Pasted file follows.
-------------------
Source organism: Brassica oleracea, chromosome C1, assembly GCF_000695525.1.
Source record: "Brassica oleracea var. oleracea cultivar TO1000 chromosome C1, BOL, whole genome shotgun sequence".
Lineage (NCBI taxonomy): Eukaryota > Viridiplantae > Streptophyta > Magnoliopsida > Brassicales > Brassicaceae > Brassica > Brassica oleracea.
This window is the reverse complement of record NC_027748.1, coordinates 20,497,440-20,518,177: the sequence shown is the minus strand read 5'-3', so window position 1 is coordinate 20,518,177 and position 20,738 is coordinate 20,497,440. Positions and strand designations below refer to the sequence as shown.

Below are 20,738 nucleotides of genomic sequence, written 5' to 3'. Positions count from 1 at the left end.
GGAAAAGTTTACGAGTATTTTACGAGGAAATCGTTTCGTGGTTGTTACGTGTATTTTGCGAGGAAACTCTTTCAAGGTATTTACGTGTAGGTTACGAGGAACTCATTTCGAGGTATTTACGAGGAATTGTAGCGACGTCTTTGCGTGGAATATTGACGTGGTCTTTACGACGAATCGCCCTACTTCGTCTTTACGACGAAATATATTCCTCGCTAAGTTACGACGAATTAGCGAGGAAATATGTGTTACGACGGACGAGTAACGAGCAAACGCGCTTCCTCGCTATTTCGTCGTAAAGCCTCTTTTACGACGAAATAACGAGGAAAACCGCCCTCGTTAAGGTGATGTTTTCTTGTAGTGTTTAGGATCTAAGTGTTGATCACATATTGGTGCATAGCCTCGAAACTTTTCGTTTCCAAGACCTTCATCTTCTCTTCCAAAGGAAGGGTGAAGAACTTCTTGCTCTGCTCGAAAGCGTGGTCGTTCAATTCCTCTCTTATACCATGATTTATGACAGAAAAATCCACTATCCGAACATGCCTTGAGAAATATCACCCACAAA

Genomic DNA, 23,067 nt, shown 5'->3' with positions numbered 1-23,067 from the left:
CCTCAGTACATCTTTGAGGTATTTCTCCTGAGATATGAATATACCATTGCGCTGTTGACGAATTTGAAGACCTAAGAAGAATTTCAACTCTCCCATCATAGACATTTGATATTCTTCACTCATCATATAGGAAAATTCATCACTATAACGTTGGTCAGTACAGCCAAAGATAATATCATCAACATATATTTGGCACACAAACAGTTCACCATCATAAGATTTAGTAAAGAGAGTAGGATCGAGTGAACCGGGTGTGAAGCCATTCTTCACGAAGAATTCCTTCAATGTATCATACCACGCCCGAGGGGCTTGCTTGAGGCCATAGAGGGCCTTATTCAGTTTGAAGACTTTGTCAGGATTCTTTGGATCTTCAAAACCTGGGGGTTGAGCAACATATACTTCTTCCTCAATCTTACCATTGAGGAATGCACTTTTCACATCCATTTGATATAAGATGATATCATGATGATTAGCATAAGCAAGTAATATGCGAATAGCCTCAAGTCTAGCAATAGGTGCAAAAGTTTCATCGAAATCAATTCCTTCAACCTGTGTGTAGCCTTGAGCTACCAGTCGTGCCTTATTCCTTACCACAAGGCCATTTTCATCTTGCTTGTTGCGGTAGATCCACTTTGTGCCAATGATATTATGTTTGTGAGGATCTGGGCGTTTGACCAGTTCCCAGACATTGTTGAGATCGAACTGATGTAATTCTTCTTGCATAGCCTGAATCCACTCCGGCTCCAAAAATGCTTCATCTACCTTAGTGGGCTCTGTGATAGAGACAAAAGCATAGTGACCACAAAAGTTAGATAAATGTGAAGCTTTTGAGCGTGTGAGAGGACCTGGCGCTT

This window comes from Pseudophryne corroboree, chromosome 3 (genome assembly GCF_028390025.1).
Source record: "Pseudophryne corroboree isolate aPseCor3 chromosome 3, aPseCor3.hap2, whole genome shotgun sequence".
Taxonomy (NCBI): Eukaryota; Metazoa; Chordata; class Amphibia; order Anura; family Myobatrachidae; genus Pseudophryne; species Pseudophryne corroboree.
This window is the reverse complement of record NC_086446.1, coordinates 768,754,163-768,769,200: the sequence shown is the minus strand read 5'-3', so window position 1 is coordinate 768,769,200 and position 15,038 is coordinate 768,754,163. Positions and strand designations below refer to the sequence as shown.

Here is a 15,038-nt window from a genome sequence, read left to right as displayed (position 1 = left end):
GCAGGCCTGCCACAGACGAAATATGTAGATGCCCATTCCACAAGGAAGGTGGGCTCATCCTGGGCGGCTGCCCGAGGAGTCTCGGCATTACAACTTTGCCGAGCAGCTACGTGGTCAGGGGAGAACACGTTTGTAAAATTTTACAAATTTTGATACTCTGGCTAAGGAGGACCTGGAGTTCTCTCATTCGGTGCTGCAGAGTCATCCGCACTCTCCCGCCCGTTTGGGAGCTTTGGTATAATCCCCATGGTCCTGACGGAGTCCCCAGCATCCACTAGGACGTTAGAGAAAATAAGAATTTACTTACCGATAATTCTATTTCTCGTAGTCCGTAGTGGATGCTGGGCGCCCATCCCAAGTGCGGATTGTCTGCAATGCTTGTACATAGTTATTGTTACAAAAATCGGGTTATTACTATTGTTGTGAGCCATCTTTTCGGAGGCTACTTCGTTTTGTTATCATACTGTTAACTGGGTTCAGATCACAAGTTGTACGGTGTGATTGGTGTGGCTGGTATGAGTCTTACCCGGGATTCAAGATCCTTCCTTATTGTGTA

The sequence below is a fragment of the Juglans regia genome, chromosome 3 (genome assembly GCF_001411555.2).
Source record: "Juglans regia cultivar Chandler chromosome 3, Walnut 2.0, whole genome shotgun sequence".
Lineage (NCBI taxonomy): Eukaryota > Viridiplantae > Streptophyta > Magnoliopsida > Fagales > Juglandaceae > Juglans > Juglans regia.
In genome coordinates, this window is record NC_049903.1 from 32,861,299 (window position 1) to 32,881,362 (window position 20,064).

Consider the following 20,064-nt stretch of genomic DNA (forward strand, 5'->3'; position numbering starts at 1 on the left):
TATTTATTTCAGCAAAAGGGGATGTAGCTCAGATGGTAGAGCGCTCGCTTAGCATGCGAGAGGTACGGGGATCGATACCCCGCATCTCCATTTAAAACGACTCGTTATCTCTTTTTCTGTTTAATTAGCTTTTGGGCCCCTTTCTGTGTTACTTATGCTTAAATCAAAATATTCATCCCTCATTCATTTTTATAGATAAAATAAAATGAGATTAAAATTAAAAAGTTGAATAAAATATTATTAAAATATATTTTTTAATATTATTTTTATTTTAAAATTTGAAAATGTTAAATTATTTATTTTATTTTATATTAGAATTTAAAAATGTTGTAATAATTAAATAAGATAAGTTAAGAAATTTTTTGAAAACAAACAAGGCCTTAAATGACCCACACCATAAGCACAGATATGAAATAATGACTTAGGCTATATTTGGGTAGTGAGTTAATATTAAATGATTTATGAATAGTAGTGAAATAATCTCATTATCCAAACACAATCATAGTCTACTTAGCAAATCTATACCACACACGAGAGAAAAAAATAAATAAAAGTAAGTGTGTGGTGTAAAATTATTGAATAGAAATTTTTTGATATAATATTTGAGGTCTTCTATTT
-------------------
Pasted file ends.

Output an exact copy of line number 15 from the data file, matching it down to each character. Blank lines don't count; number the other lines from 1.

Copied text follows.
The sequence below is a fragment of the Juglans regia genome, chromosome 3 (genome assembly GCF_001411555.2).